Hello everyone. My name is Michael Miranda. I’m a Florida Orthopaedic adult reconstruction surgeon. Today we’re going to be talking about Mako robotic total knee arthroplasty. Today we’re going to be talking about generally knee pain, arthritis, total knee replacements, and robotic total knee replacements. We’re going to be understanding what exactly is knee pain, what causes it knee pain, treatment options, knee replacement, traditional knee replacement, and Mako robotic knee replacement.
So, in general joints, our knees, hips are involved in everything we do. Okay. Standing, walking, bending, turning, all activities of daily living. So when you have an arthritic joint, just in general, dailies of activity daily activity can exacerbate the symptoms that you’re having in your knee or your hip, causing decreased functional ability, limited workability, limited walking ability and there and similar things. The normal knee here is on the slide and this is the femur, bone, tibia, and fibula. Normal healthy cartilage has this kind of white appearance as opposed to an arthritic knee where you see that this area in the red is where the cartilage is worn. Cartilage is a cushion in the knee and when it’s gone, patients have a lot of pain in their knee because when they walk, the bone hits the bone, thus causing inflammation and pain and difficulty doing those normal activities.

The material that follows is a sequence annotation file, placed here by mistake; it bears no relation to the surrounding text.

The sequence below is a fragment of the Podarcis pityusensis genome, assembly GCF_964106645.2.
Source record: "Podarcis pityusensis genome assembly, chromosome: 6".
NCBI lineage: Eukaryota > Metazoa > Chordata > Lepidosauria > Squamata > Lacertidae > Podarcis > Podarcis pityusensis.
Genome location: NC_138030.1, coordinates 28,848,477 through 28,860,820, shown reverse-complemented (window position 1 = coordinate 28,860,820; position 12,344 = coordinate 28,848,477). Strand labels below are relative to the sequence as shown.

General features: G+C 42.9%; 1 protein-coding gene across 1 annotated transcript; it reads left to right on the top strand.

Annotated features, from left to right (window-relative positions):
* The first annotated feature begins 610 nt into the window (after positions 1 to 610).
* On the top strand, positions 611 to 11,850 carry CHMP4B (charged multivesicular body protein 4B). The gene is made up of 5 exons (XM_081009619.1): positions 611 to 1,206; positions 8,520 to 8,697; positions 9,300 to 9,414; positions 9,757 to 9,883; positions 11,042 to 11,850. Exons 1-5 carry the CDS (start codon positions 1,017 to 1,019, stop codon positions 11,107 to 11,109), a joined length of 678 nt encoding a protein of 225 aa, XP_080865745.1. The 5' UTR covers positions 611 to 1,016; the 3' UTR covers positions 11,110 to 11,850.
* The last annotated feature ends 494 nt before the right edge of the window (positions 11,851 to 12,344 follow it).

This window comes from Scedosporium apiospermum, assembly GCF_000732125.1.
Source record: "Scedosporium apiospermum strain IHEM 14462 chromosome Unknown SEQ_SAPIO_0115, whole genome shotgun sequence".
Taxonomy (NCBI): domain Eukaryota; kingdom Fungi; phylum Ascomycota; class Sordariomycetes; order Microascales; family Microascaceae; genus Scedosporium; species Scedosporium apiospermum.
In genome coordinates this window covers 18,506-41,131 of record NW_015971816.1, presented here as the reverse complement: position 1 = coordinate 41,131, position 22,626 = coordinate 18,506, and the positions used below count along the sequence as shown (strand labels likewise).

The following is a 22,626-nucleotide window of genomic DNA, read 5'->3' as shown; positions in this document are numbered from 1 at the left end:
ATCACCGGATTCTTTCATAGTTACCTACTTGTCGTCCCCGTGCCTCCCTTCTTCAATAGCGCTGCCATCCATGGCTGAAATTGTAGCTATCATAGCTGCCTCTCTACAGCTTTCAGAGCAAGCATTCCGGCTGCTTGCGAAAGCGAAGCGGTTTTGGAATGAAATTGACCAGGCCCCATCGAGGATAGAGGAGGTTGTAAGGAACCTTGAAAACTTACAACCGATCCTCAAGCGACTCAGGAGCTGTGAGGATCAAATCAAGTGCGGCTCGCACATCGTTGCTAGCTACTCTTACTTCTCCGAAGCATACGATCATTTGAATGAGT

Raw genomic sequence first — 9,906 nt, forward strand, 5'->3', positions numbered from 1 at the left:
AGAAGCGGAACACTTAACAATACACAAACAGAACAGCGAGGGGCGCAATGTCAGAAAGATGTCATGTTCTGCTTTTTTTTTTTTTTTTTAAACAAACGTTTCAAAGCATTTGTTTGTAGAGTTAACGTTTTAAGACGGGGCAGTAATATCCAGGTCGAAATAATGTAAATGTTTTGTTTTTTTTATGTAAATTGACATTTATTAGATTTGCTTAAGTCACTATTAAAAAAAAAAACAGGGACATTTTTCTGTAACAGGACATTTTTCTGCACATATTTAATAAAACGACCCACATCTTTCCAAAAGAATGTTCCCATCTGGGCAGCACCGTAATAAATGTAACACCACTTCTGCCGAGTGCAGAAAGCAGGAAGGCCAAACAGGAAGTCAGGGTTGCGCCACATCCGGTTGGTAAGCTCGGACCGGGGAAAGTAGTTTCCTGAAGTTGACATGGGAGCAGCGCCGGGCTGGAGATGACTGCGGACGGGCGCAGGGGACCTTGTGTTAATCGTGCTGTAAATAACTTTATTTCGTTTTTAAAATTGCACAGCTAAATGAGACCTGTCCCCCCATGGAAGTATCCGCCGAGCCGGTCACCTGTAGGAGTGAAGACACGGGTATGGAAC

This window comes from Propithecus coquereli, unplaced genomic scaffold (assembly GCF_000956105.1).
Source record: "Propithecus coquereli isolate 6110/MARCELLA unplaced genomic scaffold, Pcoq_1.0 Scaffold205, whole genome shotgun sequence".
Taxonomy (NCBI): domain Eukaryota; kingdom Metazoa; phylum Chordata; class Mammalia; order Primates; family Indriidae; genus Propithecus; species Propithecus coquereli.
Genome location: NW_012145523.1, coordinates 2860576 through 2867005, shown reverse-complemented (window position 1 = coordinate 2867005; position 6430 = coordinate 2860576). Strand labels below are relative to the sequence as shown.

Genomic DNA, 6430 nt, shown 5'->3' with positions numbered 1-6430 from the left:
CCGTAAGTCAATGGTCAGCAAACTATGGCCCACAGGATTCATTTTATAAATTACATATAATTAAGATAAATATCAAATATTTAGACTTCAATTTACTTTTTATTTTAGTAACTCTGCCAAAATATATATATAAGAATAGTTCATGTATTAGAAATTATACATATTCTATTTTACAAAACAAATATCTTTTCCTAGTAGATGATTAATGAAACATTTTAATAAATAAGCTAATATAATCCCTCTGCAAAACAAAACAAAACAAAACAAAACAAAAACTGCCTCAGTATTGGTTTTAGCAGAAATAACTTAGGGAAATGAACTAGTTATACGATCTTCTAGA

So kind of the progression of this early knee pain stages, some mild arthritis meniscal tear. A lot of people, it’s a very common surgery. They have knee arthroscopy, so to say clean-out procedure or are trimming of the meniscus. That’s kind of in earlier stages. Then as the disease progresses, you can see that there becomes more involvement of the cartilage and the red, the wearing out of the cartridge, so it can be isolated to one compartment, the medial compartment, or it can be isolated to the lateral or patellofemoral joint as depicted by these three pictures. If there’s two compartments involved, we called by compartmental disease. So in this case, the medial and the patellofemoral. That is more of an advanced, such a progression of disease. And then late stage arthritis is when the entire knee joint isn’t evolved with the arthritic process. So as far as surgical treatment options, you begin early stages with a partial or a with a knee arthroscopy, partial replacement. And then as it becomes more involved, patients that have the more involved disease are amenable to a full knee replacement.